The Saint Thomas Choir of Men and Boys and the Orchestra of St. Luke’s united in saintly song last night for a smashing performance of Mozart’s Requiem and Haydn’s Missa in Angustiis (also called the Nelson Mass). Under guest conductor Andrew Nethsingha, who as Director of the Choir of St. John’s College in Cambridge, England brought hagiographic credentials of his own, and with four excellent soloists in the foreground, the combined forces swelled the cathedral-like Saint Thomas Church in New York City with noise both joyful and anxious, often at the same time.
The boys’ soprano voices, with their gentler tone than women’s, sounded especially salutary in the relatively swirly, technically non-ideal acoustics of this large and very high-ceilinged space. The choir was finely balanced throughout, sharing the sonic space happily with the always surefooted Orchestra of St. Luke’s. Fast passages can get lost in such a place, as happened in the iconic “Confutatis” section of the Mozart. (Movie fans may remember this being used with over-the-top effectiveness during the climax of Amadeus.) But Mozart’s unearthly achievement with the Requiem – assisted by his student Süssmayr, whose contributions rounding out the unfinished work are usually included, as they were here – was on glorious display.
The ensemble glowed with the Requiem‘s magnificent beauty, from soprano Katharine Dain’s sheer clarity in the “Lux Aeterna” to the sensitive pianos and fortes of the “Recordare” and the surprisingly honeyed trombone in the “Tuba Mirum.” Charles Perry Sprawls (bass), Dann Coakwell (tenor), and Brenda Patterson (mezzo-soprano) contributed stellar work too to this transportive evening.
The title Missa in Angustiis, which means a Mass for times of distress or affliction, was not Haydn’s. But the anxious flavors that course through his 1798 work make it easy to imagine the stresses of the Napoleonic Wars. It’s hard to follow up the Mozart Requiem with anything, but the choir, orchestra and soloists brought just as much harmonious finesse to the Haydn, beginning with Dain’s flowing melisma at the start of the “Kyrie eleison,” a piece which displayed right off – as the Mass’s title suggests – plenty of angst.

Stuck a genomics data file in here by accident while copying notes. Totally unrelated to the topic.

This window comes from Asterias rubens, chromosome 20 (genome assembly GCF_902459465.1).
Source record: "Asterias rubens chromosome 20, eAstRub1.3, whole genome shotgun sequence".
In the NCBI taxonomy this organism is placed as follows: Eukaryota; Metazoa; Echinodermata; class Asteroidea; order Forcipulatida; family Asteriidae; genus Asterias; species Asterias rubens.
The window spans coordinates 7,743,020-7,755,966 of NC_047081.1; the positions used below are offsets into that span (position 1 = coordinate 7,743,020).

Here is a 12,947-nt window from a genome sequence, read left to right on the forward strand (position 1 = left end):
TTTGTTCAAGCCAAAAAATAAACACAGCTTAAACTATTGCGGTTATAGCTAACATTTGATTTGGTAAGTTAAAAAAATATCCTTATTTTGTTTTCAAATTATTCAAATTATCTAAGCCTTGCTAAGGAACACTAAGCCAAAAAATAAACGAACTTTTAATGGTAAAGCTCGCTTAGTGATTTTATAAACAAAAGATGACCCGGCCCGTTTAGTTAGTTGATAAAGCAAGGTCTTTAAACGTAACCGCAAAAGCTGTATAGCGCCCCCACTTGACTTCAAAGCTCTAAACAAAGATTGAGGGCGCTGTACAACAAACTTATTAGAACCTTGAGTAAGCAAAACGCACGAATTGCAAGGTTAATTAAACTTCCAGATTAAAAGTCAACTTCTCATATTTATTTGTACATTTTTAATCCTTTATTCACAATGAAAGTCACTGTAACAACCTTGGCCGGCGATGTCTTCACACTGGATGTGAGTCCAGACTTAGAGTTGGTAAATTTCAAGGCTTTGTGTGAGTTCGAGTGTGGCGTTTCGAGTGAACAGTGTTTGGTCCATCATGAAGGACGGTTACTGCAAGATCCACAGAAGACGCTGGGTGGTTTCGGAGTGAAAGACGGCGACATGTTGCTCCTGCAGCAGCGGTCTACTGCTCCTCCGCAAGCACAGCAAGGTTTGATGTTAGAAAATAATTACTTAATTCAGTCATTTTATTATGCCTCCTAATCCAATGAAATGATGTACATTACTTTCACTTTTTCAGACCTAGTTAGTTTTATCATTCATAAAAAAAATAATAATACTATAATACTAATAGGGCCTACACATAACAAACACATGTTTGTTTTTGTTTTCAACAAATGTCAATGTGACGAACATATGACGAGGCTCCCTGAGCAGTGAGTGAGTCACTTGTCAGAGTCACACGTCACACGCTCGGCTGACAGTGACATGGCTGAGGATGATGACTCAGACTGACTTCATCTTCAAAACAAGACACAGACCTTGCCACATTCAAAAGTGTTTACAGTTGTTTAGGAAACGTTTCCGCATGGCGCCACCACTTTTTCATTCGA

The soloists shone in the “Gloria,” which reached a peak of half-despairing supplication as Dain repeatedly implored the first word in the phrase “suscipe deprecationem nostram” (“receive our prayer”). The melody darkened into half-steps as the section ended musically unresolved, only to give way to a “Quoniam to solus sanctus” that finished with cascading choral rainbows embodying the “gloria” of its lyrics. The choir’s crystal-clear performance made this one of the performance’s numerous gripping moments.
The greatness of this Mass seemed focused in the “Benedictus” section, which began with an extended instrumental introductory section beautifully expressed by the musicians, and featured lovely work from Dain followed by subtle threading-in of the choir’s low voices and the other soloists’. I was impressed throughout the concert by the clarity of all four soloists’ tones against the full sounds of the orchestra and the large chorus, in a space where muddiness of sound is always a danger.
The “Agnus Dei,” though pervaded by beauty, lacks the placidity of religious surety. Angst remained, and the closing “Dona Nobis Pacem” movement feels too brief to make a firm statement of complete faith. We can only guess at the details of Haydn’s feelings at the time of writing, but this immaculate performance lent an aura of truth to the “Angustiis” of the title.
Tickets and information for the 2015-16 season of Concerts at Saint Thomas are available online.[amazon template=iframe image&asin=B002GTZSZU][amazon template=iframe image&asin=0143126067][amazon template=iframe image&asin=B014T6XSOU][amazon template=iframe image&asin=B0020LSWIE][amazon template=iframe image&asin=B000004137]